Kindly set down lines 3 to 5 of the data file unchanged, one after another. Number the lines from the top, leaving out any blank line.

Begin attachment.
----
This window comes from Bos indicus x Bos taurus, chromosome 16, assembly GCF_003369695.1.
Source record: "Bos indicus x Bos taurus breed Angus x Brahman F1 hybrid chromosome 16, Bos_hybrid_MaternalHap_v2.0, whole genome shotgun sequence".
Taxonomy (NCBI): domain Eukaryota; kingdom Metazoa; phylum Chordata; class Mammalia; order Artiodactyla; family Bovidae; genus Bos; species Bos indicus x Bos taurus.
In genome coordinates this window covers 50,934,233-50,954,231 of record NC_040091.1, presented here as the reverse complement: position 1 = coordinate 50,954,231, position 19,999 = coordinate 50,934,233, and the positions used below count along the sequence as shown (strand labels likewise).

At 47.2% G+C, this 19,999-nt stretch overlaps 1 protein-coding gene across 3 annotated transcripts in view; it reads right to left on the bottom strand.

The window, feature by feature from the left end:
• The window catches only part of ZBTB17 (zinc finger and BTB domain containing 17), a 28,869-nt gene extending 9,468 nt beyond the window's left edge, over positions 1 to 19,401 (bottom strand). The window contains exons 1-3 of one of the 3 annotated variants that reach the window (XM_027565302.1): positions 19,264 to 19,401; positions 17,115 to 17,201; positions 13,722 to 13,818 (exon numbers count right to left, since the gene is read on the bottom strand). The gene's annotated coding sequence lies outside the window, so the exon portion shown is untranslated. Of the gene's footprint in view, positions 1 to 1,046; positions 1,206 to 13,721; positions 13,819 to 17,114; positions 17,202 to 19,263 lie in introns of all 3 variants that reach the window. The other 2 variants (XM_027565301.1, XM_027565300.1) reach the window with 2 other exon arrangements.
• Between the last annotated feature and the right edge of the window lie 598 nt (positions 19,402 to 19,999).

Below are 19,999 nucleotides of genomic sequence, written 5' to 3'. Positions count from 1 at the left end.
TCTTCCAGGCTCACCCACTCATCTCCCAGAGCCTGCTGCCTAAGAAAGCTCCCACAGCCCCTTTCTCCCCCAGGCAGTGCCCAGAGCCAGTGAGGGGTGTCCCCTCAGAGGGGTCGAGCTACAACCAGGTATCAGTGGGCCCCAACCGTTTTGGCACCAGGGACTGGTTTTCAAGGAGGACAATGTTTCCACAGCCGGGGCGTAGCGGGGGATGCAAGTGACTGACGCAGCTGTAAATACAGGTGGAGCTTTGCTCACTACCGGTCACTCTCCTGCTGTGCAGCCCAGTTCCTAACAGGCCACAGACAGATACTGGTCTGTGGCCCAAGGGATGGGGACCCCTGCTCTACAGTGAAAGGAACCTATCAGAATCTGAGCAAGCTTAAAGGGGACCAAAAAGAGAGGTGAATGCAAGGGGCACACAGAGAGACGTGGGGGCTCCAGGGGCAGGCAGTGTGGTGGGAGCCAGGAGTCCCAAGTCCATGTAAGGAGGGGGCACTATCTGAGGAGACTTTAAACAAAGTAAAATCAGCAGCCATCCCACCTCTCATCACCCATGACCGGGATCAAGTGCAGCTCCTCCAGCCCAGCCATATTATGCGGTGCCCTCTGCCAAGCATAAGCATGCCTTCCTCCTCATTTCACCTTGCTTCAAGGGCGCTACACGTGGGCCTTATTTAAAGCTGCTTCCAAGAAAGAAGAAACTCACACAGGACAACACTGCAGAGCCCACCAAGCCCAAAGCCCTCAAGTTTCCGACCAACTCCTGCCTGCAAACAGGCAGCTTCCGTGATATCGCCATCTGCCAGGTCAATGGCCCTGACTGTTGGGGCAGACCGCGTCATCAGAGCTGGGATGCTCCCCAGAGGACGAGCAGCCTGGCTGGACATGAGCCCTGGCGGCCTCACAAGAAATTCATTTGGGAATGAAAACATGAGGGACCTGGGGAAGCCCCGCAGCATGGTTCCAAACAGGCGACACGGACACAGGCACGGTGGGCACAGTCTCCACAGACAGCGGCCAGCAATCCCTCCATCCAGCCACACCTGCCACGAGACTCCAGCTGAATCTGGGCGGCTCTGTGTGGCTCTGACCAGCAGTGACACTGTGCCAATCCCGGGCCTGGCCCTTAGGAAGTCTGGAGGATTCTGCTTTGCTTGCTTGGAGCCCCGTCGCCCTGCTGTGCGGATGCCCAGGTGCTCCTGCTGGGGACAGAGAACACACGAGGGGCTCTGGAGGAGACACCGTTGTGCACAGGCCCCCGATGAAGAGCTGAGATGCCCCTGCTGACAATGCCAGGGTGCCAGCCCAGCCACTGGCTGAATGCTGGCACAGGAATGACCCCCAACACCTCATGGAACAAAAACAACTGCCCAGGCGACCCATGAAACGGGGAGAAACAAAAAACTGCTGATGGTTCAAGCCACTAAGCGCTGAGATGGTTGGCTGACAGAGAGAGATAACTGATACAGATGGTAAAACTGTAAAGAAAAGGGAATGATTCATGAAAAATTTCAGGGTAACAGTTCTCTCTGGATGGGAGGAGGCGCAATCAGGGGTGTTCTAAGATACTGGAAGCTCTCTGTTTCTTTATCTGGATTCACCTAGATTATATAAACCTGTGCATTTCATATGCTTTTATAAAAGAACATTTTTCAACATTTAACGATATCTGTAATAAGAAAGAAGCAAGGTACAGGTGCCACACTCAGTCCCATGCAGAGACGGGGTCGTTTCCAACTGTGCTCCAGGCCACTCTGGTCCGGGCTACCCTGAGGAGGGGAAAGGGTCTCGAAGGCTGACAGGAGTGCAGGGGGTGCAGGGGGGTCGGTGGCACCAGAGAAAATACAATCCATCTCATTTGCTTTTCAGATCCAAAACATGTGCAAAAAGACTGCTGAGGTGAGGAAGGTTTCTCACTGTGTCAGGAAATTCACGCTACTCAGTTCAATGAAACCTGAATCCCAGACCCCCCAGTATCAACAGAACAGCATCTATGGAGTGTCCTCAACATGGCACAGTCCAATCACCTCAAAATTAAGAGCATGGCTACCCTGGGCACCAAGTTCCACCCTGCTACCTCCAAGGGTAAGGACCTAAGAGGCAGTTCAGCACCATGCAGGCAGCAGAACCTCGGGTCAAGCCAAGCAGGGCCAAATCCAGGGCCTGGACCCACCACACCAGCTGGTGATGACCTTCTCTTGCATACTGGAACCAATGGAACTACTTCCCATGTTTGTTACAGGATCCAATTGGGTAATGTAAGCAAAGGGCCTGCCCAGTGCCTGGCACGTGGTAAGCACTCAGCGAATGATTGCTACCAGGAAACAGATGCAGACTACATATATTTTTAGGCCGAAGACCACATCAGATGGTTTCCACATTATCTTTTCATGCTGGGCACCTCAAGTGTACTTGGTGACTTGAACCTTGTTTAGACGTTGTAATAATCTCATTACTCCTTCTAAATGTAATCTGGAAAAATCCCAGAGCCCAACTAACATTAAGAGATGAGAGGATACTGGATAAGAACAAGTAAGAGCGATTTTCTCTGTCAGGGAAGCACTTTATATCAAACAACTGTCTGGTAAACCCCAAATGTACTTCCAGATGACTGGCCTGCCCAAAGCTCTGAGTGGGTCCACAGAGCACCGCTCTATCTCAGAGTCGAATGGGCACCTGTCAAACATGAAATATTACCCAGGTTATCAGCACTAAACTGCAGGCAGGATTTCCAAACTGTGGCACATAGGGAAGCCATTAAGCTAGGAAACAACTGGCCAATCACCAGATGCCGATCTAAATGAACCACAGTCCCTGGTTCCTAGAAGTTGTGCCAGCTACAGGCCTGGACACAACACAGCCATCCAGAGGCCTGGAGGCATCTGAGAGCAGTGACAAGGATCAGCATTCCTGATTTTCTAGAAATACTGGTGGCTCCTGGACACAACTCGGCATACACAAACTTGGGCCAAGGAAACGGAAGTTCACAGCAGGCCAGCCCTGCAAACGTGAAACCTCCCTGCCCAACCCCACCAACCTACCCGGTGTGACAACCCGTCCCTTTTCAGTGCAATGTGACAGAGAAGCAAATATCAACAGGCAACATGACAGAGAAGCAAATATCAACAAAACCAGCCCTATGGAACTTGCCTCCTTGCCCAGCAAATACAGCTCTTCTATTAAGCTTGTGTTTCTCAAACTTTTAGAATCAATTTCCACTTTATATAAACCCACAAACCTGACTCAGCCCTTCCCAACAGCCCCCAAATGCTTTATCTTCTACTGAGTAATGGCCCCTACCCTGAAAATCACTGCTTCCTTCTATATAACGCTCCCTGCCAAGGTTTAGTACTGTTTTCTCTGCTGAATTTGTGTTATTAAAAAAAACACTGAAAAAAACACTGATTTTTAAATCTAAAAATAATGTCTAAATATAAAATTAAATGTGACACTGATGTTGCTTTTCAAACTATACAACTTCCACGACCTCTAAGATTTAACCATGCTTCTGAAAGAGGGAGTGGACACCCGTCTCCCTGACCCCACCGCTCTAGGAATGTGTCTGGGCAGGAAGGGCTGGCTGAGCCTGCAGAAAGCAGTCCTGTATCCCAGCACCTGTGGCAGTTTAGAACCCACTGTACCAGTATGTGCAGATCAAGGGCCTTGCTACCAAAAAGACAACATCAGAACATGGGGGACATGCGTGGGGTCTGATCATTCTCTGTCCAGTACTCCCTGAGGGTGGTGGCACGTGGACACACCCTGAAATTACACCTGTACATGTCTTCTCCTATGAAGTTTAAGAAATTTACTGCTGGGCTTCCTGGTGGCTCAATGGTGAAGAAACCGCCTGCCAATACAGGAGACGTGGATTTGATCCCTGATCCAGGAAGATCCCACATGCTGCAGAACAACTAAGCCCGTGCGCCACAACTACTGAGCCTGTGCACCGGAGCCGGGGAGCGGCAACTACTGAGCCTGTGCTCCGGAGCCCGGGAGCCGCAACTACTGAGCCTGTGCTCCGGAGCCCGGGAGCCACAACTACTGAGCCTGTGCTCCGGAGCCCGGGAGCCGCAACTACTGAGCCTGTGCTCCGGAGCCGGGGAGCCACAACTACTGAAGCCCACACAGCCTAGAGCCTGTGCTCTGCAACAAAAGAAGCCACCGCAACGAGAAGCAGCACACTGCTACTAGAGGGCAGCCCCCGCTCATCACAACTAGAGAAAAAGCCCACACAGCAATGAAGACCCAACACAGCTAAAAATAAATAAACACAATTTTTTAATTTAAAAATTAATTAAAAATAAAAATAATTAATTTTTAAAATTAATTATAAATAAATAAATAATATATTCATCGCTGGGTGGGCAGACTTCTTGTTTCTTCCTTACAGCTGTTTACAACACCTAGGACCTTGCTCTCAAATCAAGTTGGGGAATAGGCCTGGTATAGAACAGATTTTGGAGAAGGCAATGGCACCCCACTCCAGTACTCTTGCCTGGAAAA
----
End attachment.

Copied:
Taxonomy (NCBI): domain Eukaryota; kingdom Metazoa; phylum Chordata; class Mammalia; order Artiodactyla; family Bovidae; genus Bos; species Bos indicus x Bos taurus.
In genome coordinates this window covers 50,934,233-50,954,231 of record NC_040091.1, presented here as the reverse complement: position 1 = coordinate 50,954,231, position 19,999 = coordinate 50,934,233, and the positions used below count along the sequence as shown (strand labels likewise).

At 47.2% G+C, this 19,999-nt stretch overlaps 1 protein-coding gene across 3 annotated transcripts in view; it reads right to left on the bottom strand.